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|Weird Leonard and My Broken Leg (standard:Inspirational stories, 1191 words)|
|Author: Rosie Jay||Added: Sep 23 2006||Views/Reads: 2054/1116||Story vote: 0.00 (0 votes)|
|Rusty Riggs tells how he became friends with an outcast fellow student, all by way of an accident--his broken leg. In learning about his new friend, he sets the course for the "outcasters," helping them to see the light as well.|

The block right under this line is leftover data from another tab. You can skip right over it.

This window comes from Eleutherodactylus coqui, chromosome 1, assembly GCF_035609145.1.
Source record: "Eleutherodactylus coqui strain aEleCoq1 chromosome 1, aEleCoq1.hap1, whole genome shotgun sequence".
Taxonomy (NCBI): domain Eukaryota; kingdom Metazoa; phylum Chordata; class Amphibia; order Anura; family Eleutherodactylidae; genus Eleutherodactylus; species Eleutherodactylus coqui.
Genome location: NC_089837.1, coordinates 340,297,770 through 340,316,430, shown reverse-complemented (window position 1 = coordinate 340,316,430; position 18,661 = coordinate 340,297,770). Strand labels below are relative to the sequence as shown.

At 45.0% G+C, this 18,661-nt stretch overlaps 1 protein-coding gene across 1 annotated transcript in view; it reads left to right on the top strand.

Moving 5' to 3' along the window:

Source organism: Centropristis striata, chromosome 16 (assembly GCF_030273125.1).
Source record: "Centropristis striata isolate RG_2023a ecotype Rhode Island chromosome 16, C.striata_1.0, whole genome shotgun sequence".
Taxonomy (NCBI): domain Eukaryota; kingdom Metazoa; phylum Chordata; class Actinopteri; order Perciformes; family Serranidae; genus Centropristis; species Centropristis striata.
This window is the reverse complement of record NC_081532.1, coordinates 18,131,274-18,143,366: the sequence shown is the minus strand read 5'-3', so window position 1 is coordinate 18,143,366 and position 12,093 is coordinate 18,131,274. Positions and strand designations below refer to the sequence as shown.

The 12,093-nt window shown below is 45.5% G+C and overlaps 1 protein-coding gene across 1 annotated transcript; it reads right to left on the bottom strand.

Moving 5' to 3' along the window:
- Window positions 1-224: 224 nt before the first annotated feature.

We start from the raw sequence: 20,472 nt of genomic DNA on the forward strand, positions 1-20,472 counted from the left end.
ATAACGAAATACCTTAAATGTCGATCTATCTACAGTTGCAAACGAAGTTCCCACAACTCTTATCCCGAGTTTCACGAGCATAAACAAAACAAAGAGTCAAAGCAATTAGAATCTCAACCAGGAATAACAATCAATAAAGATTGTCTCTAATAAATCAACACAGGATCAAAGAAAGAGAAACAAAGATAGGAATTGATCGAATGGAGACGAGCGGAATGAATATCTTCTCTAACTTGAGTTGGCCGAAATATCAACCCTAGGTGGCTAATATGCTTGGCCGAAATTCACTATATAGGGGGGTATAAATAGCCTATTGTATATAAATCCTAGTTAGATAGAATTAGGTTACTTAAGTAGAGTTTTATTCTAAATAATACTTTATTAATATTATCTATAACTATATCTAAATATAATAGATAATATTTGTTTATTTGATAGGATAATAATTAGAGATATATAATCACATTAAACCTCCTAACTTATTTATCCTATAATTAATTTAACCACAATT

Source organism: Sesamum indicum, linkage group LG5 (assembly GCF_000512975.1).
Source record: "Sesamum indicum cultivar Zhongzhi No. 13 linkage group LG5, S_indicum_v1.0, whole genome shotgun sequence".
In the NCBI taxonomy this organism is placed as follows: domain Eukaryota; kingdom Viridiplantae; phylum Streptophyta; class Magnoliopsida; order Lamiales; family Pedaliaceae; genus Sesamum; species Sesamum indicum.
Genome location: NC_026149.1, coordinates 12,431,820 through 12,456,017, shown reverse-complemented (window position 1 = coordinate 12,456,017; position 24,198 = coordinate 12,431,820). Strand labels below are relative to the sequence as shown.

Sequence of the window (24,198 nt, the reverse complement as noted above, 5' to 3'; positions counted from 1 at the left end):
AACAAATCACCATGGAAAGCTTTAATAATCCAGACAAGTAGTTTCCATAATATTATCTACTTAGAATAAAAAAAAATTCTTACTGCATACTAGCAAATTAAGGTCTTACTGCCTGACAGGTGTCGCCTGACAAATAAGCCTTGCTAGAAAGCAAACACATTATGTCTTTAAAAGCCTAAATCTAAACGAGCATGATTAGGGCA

WEIRD LEONARD AND MY BROKEN LEG By Rosie Jay I never imagined, not even for one split-second, that it would ever happen. But it did. I, Rusty Riggs, actually wound up being friends with Weird Leonard--and all because I fell off a ladder trying to save my cat from our backyard tree. It all started when I had to stay home from school a few days getting used to the cast. Mom had to pick up my books at school. When she did that, Mrs. Purdy told her some¬thing she was surprised to hear. "Rusty is having a bit of trouble with fractions and decimals. So when he's feeling better, have him study chapter five in his math book all over again." But Mom was okay about it when she told me. "You'll have the perfect opportunity, Rusty," she said, plumping my pillow. “You can sit quietly in your room and study chapter five and no one will bother you.” I remember feeling plenty sorry for myself that night, but I looked for my math book anyway in the pile that was lying all over my bed. Only it wasn't there. It was on the top shelf of the coat closet at school, where I plunked it the day before the acci¬dent. And that's where Weird Leonard comes in. It so happened that Mrs. Purdy found it the next day. Then she yelled in front of the whole class. "Who lives close enough to Rusty Riggs to drop it off?" Who raises his hand? Yep, Weird Leonard, that's who. But maybe I should explain right now why that was a shocker. Leonard is...uh, dif¬ferent than the rest of us kids in class. It's not because he wears those huge, thick glasses that he keeps pushing up with his fingers. Or that big clump of hair on his head, either, that always sticks up no matter how much goop he plasters it down with. I mean, hey, even I, Rusty Riggs, knows how it sounds just to be saying a dumb thing like that. It's just that...well, Leonard never talks much--to anybody. He stays pretty much to himself, like the only thing that interests him is--for real now--school¬work. Take football tryouts, for instance. When the semester first started, the rest of us guys were real excited about who was going to play. So I asked him. "Hey, Leonard, going to try out?" He just sat there with his nose in a book. "Nah, I don't think so," he said. That was it. Nothing else. What gets him excited is math and science and stuff like that. And if he talks at all, it's when Mrs. Purdy says, "Leonard, can you answer this?" Then he'll push up those glasses, take his good old time, and whamo! The Leonard speaks--usually saying the right answer every time. But where was I? Oh, yeah...So, there I am that day, just sitting on my bed doodling some pictures on my cast, when mom yells up. "Rusty, there's a boy named Leonard at the door with your math book. Can he come up and see you?" Yikes! I thought. Weird Leonard? What's he doing here? But I answered real polite-like anyway because Mom always makes a big deal about being nice to company. "Uh...sure, Mom. It's okay." Click here to read the rest of this story (80 more lines)
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